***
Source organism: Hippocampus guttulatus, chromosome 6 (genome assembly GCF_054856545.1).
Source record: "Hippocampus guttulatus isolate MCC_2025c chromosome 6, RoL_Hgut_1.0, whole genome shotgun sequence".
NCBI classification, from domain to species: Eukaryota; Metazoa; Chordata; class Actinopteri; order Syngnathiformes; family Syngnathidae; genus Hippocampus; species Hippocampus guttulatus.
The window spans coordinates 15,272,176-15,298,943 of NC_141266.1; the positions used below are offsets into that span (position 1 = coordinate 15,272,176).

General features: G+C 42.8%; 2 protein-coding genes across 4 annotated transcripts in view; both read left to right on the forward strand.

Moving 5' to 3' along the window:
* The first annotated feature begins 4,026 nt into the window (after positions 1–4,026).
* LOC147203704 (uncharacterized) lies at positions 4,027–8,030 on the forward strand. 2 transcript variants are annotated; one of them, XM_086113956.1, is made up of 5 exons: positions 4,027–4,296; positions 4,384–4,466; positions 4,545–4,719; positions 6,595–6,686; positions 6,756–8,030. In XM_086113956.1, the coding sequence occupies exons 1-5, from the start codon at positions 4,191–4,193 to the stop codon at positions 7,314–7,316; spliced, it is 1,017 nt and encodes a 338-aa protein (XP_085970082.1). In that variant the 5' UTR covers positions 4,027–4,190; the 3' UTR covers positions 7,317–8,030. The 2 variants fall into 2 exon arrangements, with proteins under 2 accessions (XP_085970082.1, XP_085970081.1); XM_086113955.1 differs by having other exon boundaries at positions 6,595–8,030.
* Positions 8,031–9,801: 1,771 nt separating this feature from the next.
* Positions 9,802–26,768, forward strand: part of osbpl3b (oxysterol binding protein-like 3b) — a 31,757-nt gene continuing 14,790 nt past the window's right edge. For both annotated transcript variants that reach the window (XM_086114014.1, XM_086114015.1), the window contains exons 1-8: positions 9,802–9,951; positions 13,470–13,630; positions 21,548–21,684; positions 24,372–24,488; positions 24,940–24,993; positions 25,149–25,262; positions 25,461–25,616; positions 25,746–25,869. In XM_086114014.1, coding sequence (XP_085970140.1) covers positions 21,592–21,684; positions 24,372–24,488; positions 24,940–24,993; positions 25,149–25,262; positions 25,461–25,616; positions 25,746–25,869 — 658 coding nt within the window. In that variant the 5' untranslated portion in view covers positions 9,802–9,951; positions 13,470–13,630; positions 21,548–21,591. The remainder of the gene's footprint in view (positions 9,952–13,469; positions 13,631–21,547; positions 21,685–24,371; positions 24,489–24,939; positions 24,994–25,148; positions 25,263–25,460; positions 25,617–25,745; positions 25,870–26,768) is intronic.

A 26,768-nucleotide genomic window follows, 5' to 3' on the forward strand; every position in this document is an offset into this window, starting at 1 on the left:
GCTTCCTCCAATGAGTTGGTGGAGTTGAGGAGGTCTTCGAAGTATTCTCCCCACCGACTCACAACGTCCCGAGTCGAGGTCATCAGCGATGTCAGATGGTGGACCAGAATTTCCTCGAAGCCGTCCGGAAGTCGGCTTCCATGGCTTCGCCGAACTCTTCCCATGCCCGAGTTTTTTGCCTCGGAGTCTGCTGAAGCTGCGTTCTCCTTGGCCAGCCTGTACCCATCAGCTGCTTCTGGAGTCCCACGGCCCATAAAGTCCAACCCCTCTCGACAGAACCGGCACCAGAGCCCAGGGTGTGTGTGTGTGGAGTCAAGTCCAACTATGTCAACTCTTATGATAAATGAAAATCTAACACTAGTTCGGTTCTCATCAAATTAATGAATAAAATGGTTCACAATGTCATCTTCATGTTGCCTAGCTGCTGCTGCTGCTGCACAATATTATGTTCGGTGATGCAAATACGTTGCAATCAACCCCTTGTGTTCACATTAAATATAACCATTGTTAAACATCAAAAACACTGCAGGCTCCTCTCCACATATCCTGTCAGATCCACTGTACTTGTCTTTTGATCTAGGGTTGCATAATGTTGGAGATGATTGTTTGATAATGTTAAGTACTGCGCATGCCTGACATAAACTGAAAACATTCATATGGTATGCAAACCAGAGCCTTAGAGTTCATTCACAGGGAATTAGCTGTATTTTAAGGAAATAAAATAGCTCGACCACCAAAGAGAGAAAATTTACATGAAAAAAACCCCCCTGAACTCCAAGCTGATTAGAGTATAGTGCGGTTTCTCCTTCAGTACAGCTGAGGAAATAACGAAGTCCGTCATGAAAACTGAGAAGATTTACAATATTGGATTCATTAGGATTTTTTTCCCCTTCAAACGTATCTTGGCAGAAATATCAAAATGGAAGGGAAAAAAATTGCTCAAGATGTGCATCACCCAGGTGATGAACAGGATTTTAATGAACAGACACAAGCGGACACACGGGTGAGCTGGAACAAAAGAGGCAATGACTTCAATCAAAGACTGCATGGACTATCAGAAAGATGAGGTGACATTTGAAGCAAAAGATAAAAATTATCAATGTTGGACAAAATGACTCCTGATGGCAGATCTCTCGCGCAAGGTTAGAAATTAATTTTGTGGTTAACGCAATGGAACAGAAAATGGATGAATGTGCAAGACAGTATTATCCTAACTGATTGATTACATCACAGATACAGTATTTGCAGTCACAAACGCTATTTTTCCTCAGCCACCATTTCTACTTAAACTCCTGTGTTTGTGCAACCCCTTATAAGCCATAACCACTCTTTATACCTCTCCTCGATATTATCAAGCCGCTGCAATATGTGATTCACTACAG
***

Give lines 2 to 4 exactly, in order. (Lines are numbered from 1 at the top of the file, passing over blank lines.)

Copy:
Source record: "Hippocampus guttulatus isolate MCC_2025c chromosome 6, RoL_Hgut_1.0, whole genome shotgun sequence".
NCBI classification, from domain to species: Eukaryota; Metazoa; Chordata; class Actinopteri; order Syngnathiformes; family Syngnathidae; genus Hippocampus; species Hippocampus guttulatus.
The window spans coordinates 15,272,176-15,298,943 of NC_141266.1; the positions used below are offsets into that span (position 1 = coordinate 15,272,176).